From the 13 October 1889 issue of The New York Times.

MAHONE AND GEN. LEE.

MAJOR LACY’S OPINION OF VIRGINIA’S REPUBLICAN BOSS.

RICHMOND, Va., Oct. 12.—In this campaign Mahone is mailing thousands of papers to ex-Confederates, in which he claims that in the event it had become necessary to select a successor to Gen. Robert E. Lee the latter had expressed the desire that mahone should be placed at the head of all the Southern infantry, and that Wade Hampton should occupy the same position in the cavalry arm of the service. This statement is made by Mahone upon the strength of a letter written by Major Horace Lacy of Spottsylvania County about the time Harrison was inaugurated, in which the writer related a conversation he heard between Gen. Lee and Gen. Wade Hampton and others.

Major Lacy, the author of the letter, known as the “Demosthenes of the Wilderness,” is the strongest anti-Mahoneite in the State. He says:

I understand Mahone has published my letter to him. I have not seen it. When I see the Mahone circular I propose to review it and to tell to the world the truth. Gen. Hampton has been long enshrined in the hearts of the Southern people as the successor of Lee—the typical, ideal Southern planter, soldier, statesman. Humble as I am, I only place my memory against his; my life record and honor against his. At the same time I say to the thousands who will believe my statement about Mahone succeeding Lee, before you judge Lee or myself too harshly rember that Christ permitted Judas to be numbered among the disciples, and Washington placed Arnold in command of the strategic line of the Hudson. The first, betraying his blessed Master with a kiss, sold him for thirty pieces of silver; the second got £30,000 and a Brigadier’s commission in the English Army, but couldn’t deliver the goods. “Both have gone to their own place.”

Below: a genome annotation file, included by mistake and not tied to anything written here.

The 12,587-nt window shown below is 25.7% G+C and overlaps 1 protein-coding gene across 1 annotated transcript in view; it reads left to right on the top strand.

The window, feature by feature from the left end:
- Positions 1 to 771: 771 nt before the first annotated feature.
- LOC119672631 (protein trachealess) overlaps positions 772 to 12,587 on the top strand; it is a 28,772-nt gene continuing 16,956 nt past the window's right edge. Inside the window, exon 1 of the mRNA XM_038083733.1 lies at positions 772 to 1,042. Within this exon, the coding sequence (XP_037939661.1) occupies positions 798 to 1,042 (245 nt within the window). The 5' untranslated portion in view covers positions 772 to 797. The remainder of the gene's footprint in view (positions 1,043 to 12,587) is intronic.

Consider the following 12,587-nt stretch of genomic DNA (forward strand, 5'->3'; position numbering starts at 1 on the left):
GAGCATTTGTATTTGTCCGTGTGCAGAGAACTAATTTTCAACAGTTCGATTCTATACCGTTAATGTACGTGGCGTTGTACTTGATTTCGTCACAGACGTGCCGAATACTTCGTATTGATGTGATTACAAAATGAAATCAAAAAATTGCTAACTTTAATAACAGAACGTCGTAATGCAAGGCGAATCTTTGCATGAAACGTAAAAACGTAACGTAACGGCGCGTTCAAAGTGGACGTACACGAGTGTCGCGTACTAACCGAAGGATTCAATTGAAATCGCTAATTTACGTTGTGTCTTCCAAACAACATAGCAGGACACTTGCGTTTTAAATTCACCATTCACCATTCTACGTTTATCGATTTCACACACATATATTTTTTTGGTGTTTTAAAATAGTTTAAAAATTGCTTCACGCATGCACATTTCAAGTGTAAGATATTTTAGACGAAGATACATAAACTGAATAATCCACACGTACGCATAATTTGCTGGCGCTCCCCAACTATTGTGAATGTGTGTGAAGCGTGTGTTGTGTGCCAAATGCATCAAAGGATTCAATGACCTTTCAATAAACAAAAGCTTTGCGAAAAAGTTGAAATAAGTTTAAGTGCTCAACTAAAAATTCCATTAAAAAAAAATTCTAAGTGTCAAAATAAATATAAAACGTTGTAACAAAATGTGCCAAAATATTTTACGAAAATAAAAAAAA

Mahone sold at a higher figure. When he made his deal with Cameron and Quay he sold out the Readjuster Democratic Party of Virginia for the patronage of the State. Don’t attempt to tear from his brow a leaf of that laurel wreath that entwines it. It will never be kept green by the pious tears of a grateful country, but will ever shine with a lurid lustre, for it was dipped in the dark current of the blood of more than 1,000 negroes slain by him in the Crater. Grimmest joke of all the ages! Mahone of Virginia and Chaimers of Mississippi, the one of the Crater, the other of the Fort Pillow massacre fame, chosen leaders of the poor negro, whose hands they clasp all red and reeking with their brothers’ blood!

The man who claims that Gen. R. E. Lee had chosen him as his successor has just removed the widow of a Confederate soldier at Castle Craig, Campbell County, and given the place to a negro who cannot read or write, named Adam Clark.